The Los Angeles Dodgers have finished with 100-plus wins in each of the last three seasons, yet they've been bounced out earlier than expected in the postseason, twice in the NLDS and once in the NLCS. So what's missing from such a talented team? Could Shohei Ohtani be the lone answer they've been looking for this entire time?

It goes without saying that Ohtani could probably be the answer to a lot of MLB teams that have struggled either getting to the playoffs or deep in the postseason. Ohtani's free agency has been the talk of baseball going back all the way to the beginning of the 2023 season. His generational talent is just that and something that could make a team an instant contender, merely from his bat alone. And that's what the Dodgers and everyone else are going to have to mull over this offseason as they set their sights on Ohtani – his bat and not his pitching and how that should effect or not effect his price tag.

The Dodgers signing Shohei Ohtani would further prove their want to win

Shohei Ohtani in Dodgers uniform

At least for the 2024 season, any team that forks out the dough to acquire Ohtani's services is going to be without his impressive arm, which is essentially what made him so dynamic to begin with. No one, not even Babe Ruth against the likes of modern-day comparisons, had the talent of Ohtani to where he could pitch and hit so effectively.

So where does that leave a team like the Dodgers, who are said to be one of if not the favorite to sign Ohtani?

Since 2013, when the Dodgers began their recent run, they've made the playoffs every year, winning 90-plus to 100-plus games (43-17 during the Covid season) and have three World Series appearances but only one title. But that title is smeared by an asterisk, though through no fault of their own but the circumstances of the times when the world was trying to figure out how to handle the pandemic.

It's still technically a World Series title, and all those players got their respective championship rings, but this team has been too good for too long during the regular season to just have one championship coming in the form of a shortened 60-game season. The Dodgers, manager Dave Roberts, and the president of baseball operations Andrew Friedman have a lot to prove to this franchise still.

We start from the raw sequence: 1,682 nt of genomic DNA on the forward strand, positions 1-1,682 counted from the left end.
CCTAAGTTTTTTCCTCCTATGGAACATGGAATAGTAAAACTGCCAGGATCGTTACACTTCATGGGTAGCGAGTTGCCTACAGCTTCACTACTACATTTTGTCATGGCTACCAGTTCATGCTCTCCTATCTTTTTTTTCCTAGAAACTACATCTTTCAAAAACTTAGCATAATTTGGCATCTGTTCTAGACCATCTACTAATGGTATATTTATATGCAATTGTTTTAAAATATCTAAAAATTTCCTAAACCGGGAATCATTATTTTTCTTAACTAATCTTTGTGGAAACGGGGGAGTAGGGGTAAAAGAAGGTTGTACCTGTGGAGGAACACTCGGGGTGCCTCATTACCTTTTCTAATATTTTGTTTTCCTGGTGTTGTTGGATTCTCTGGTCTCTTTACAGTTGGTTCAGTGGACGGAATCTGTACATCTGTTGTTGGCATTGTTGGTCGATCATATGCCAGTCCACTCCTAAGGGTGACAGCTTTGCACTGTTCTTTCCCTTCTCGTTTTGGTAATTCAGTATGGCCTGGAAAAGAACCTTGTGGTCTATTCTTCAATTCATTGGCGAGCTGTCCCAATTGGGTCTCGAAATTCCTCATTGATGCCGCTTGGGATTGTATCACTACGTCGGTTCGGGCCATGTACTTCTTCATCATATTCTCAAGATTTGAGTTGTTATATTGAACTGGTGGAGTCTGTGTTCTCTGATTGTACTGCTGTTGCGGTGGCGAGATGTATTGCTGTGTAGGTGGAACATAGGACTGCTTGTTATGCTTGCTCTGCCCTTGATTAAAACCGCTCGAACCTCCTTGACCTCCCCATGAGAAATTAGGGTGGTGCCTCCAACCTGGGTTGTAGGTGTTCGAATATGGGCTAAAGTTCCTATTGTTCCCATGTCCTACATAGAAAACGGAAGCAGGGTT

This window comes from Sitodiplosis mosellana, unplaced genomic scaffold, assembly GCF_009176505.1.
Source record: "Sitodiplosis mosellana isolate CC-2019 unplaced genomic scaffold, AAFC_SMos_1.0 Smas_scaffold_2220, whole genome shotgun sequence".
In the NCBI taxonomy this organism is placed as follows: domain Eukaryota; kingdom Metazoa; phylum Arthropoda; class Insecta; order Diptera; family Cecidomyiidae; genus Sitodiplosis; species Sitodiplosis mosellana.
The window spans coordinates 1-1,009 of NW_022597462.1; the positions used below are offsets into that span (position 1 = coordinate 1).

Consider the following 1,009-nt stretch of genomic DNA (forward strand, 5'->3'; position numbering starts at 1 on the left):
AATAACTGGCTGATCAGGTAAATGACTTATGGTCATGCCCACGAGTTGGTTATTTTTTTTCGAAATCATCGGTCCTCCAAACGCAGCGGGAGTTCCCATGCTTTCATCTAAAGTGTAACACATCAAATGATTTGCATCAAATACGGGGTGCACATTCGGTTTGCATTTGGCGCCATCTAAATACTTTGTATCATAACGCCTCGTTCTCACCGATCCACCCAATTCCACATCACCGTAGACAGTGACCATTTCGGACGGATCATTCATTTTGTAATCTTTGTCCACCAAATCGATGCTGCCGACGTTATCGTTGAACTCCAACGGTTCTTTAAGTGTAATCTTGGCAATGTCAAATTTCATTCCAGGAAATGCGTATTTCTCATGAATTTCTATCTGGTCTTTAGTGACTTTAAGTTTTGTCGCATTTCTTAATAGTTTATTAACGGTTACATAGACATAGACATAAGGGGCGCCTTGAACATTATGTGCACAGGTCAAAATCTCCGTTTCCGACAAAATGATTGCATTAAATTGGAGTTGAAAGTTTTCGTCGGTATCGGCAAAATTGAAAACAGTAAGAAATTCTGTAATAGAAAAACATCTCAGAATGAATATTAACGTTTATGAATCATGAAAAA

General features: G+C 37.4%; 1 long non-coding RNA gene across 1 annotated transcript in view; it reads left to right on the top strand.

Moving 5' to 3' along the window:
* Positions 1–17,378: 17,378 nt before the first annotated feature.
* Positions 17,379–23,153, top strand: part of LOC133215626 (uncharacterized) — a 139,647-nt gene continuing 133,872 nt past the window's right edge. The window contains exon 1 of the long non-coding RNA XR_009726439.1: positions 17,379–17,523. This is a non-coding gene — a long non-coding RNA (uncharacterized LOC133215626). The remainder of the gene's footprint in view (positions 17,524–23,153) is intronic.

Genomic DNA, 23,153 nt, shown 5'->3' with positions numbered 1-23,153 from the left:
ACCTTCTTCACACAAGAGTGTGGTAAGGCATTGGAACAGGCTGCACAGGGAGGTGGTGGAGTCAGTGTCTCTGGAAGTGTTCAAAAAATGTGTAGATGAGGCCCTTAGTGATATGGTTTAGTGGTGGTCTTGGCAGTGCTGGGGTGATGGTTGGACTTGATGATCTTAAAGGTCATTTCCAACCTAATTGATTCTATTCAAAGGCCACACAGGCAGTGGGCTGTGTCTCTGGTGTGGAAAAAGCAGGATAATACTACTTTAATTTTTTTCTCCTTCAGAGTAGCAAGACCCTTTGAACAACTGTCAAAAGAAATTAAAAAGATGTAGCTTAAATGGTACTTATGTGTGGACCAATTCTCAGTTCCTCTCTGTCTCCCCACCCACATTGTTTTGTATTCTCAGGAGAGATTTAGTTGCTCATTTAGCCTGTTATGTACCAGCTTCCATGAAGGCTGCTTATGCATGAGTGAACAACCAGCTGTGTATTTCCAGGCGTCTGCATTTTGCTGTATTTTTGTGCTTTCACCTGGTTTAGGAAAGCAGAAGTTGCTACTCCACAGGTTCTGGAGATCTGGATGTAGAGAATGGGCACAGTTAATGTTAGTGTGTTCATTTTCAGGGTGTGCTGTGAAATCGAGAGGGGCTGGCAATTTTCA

That's why this winter, the Dodgers and Friedman should make a full-court press to acquire Ohtani. While bringing in Ohtani's services by no means guarantees a championship, it certainly doesn't hurt the Dodgers' chances. If nothing else, Ohtani would be the greatest marketed player in baseball, finally in the right Los Angeles uniform.

Would the Dodgers be willing to commit to such a lucrative Shohei Ohtani contract?

Shohei Ohtani, Freddie Freeman and Mookie Betts in Dodgers uniforms

But as we all know, the price tag won't be cheap for the Japanese star. Somehow, even with the tear to his UCL that will cause him not to be able to pitch in 2024, he still has him making north of $400 million.

We also know that the Dodgers have never been one to cheaply spend either. Over the last 11 seasons, they've ranked in the top-5 in MLB in payroll, while going over the luxury tax threshold in the last three. But now there's nearly $100 million off the books thanks to Clayton Kershaw and Julio Urias' contract expired. Only retaining six players with a club option for next season, the team now has just $130 million commitments, according to Jack Harris of the Los Angeles Times. Was this done for Ohtani?

For whatever reason, under Friedman, the likes of Bryce Harper and Gerrit Cole they were outbid for, and Corey Seager and Trea Turner were simply left to wander into free agency. Sure, the Freddie Freeman and Mookie Betts deals have worked so far, but even those came off bargain deals, relatively speaking to the rest of the sport. The splashy signing, the most expensive signing, the historic signing, is Ohtani.

The Dodgers looked to have done their due diligence in clearing up room on the books to make what will undoubtedly be the biggest financial decision in Dodgers history. That would go for anyone who wants to sign Ohtani. This feels too much like a perfect scenario for the Dodgers and Ohtani, though. One, in that it would be a seamless transition going from downtown Anaheim to Chavez Ravine. Also, Ohtani will have more than just a seemingly always injured Mike Trout surrounding him in the lineup with the Dodgers in the likes of Freeman, Betts, and others.

The biggest question that the Dodgers will have to face in luring Ohtani (besides money) is that are they really a championship-caliber team? The Dodgers are going to have to find some pitching this winter (per The Athletic), as that was one reason they had such a dreadful postseason in 2023. One thing is for sure, they can't rely on Ohtani for that in 2024.